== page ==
INNISFAIL – All of a sudden, the town has positive and encouraging proof of sustainable growth that could be a long-awaited sign that future prosperity may not just be a pipe dream.
A building summary report for the first nine months of 2021 was presented to town council on Nov. 1 and it showed undeniable evidence of significant rising building permit numbers and values, especially for residential and commercial development.
“Our building permit totals are already better than last year for sure. For housing starts we are well ahead from where we have been,” said Town of Innisfail Mayor Jean Barclay.
Innisfail’s total building permit value for the first nine months is $8,553,051, which is more than $2.4 million more than for all of 2020, said the building report. The town is also on track to better 2019 totals when total permit values were $9.7 million. When institutional building permits are excluded, Innisfail could have his best building year since 2016 when permit values totalled just over $10.1 million.
“Generally, it was a pretty busy year for development, so that is something I haven’t necessarily been able to say for a while,” said Meghan Jenkins, the town’s community services director, who presented the building permit statistical report to council.
Jenkins noted to date for 2021 there has been 16 low density residential permits for housing starts in Innisfail, compared to just four permits for 13 homes during the entire year of 2020.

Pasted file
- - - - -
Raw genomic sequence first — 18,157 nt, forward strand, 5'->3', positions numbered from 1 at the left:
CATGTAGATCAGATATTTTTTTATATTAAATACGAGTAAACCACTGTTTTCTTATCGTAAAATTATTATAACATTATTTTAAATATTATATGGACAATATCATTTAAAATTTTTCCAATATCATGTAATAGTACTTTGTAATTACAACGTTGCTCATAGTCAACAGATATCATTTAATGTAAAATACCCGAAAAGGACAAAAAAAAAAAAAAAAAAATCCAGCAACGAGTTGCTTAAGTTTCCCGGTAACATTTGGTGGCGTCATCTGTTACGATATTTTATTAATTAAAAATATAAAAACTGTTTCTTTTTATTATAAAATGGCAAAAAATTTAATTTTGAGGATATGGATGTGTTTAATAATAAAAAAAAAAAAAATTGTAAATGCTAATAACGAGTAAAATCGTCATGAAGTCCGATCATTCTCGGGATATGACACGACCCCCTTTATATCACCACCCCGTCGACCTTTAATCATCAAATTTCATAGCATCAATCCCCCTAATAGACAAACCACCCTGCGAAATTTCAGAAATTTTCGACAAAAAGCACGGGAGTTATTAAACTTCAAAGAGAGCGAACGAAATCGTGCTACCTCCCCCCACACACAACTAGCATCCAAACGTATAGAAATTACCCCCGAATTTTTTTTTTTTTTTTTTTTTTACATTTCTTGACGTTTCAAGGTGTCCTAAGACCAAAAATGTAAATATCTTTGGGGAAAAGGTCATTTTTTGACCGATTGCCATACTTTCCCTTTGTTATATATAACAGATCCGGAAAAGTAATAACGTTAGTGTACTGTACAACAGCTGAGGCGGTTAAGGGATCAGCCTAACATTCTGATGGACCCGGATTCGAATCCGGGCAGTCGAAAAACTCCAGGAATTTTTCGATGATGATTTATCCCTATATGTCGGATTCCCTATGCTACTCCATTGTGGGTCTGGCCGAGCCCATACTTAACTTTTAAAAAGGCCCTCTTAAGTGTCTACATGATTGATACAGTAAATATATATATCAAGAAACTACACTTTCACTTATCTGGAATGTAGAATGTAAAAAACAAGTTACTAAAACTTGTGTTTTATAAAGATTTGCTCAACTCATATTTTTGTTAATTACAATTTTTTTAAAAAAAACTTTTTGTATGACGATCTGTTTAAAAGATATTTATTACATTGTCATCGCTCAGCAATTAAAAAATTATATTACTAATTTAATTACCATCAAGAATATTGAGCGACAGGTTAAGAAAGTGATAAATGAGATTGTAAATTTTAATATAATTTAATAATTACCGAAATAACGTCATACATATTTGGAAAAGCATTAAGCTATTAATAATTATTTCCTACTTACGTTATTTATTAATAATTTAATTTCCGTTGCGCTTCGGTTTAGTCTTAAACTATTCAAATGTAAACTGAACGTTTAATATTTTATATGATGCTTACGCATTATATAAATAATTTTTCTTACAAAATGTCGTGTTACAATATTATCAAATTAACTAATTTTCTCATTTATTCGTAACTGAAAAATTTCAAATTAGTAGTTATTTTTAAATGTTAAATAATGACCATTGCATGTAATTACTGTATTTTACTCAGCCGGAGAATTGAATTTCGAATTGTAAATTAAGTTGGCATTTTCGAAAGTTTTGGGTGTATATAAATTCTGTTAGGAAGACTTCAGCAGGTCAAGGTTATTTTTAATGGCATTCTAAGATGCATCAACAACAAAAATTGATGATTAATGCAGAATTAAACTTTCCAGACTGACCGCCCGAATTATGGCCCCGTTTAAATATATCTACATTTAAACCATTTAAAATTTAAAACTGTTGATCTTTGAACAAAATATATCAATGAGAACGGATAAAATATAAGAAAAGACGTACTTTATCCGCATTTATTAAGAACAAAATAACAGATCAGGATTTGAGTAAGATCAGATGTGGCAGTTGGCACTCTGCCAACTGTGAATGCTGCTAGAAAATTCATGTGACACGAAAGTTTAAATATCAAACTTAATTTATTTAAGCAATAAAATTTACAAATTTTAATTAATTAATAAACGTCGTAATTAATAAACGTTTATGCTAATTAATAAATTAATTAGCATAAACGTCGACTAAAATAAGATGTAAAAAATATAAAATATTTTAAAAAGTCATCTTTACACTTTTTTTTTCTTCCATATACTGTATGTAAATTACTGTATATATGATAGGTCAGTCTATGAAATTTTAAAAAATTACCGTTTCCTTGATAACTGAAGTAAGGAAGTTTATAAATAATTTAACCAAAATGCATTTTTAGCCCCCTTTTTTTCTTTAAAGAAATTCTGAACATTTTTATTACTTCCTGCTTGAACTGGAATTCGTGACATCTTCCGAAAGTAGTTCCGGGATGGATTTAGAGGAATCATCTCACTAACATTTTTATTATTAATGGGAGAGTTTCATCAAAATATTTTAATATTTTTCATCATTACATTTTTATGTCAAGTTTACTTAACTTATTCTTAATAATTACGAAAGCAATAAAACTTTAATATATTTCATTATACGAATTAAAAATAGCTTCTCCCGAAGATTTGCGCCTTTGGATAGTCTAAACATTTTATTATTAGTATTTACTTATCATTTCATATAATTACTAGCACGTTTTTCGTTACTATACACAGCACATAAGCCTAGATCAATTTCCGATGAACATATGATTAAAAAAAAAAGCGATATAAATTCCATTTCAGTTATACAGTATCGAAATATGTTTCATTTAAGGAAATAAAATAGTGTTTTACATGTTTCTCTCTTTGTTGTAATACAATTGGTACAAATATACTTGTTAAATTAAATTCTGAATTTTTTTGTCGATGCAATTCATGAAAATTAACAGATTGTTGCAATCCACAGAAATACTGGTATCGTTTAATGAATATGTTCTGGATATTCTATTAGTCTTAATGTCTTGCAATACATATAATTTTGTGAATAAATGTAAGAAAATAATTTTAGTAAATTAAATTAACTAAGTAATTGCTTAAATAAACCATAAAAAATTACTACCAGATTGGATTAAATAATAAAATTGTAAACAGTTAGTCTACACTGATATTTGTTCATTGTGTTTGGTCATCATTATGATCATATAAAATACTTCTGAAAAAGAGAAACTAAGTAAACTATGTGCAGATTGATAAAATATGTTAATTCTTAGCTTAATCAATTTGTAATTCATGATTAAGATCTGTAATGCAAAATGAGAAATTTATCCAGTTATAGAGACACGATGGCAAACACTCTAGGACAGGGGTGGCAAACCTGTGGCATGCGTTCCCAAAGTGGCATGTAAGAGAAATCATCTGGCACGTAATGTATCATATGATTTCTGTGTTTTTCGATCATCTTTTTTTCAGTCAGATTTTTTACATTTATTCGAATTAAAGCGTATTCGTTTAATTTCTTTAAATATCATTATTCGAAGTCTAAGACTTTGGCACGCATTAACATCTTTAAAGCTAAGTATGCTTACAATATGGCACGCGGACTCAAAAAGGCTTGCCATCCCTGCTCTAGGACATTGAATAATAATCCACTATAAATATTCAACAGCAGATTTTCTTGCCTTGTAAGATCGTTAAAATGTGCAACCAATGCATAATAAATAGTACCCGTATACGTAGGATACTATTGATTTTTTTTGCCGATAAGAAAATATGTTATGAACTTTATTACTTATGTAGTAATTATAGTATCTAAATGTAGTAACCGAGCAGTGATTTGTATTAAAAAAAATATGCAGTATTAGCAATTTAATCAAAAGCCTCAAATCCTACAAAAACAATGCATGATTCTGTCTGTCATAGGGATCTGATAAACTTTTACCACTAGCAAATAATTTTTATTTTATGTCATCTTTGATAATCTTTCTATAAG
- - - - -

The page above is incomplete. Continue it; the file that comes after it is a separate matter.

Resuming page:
She said the town has not seen that many housing starts since 2015 and 2016 when 17 permits for 17 and 18 homes respectively were reported for each of those entire years. Jenkins added to council that her staff received additional applications the previous week that will likely surpass figures for 2015 and 2016.
“We also see the Bella Vista community and the building that has taken place there and as well we’ve had housing in Napoleon Meadows,” said Barclay. “That may have stalled a little bit with the lumber prices when they rose significantly last summer but that has settled down somewhat.
“I am looking forward to another successful year going into next year. It is good to see these new communities building out and hopefully we’ll see that continue,” added the mayor.
The news from Jenkins for the first nine months of 2021 was also good for commercial building construction. The town issued nine permits valued at $3,806,728. That compares to 19 commercial building permits worth $3,328,702 that were issued for all of 2020. Since 2014, only 2019 has been better on the commercial side when 16 permits were issued with a value of just over $5.5 million.
With garage and renovation building permits, the town issued 35 in the first nine months of 2021. They had a collective value of just over $600,000, far below 2020 when 48 permits were issued and worth just over $1.5 million. However, this year’s nine-month totals are competitive with every other year since 2012.
On the industrial side, the town has issued three building permits so far in 2021 with a value of $212,300, which is far better than figures for all of last year but well below most years since 2012.
With institutional construction, the town has only recorded one building permit worth $5,000 for the first nine months of 2021. The town recorded one institutional permit in 2020 but with zero value.
So far in 2021, the town has not recorded any building permits for multi-unit residential projects, which was the same scenario as 2020.
Council accepted Jenkins’ report as information.